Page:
Theologically speaking, Christians should celebrate our unity as image bearers of God, the beautiful diversity of skin tones, genders, languages and cultures humans which make for the Body of Christ. Yet, we should also confess that the fallen South, in particular (including Baylor), inhibited the development of diversity and created significant inequities. We must repent and then seek to rectify this injustice.2 Christ’s example calls us to reverse the impact of such an expression of the fall, seeking redemption and reconciliation. The document’s recommendations could be a natural extension of those aims.
What I want to highlight is the specificity of the action steps, goals and associated methods for supporting DEI when it comes to faculty. Consider three of the four general action steps the document proposes:
- Create a standing Arts & Sciences Diversity, Equity & Inclusion (DEI) Council to assist the Dean in implementing the vision…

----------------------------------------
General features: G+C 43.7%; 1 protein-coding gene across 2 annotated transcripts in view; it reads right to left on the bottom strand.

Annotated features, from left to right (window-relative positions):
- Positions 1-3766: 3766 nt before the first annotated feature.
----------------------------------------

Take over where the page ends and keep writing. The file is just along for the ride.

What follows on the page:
- Each department will form a DEI Committee and the chair of that committee (or designee) will serve as the departmental representative to the A&S DEI Council.
- The department chairs and the Dean’s Office will foster an awareness within the A&S development team regarding fundraising initiatives related to DEI.
This kind of intentionality involves a comprehensive, albeit top-down, bureaucratic system of education and accountability.
When it comes to specific goals, the document sets forth three. First, the authors propose increasing DEI in the curriculum, “so that all six of the A&S common core courses contain DEI components.” They also establish that Baylor should seek, “Roughly half of the full-time faculty who teach the common core courses have attended a minimum of one conference or workshop to redesign their course(s) to incorporate more content regarding diversity, equity and inclusion.”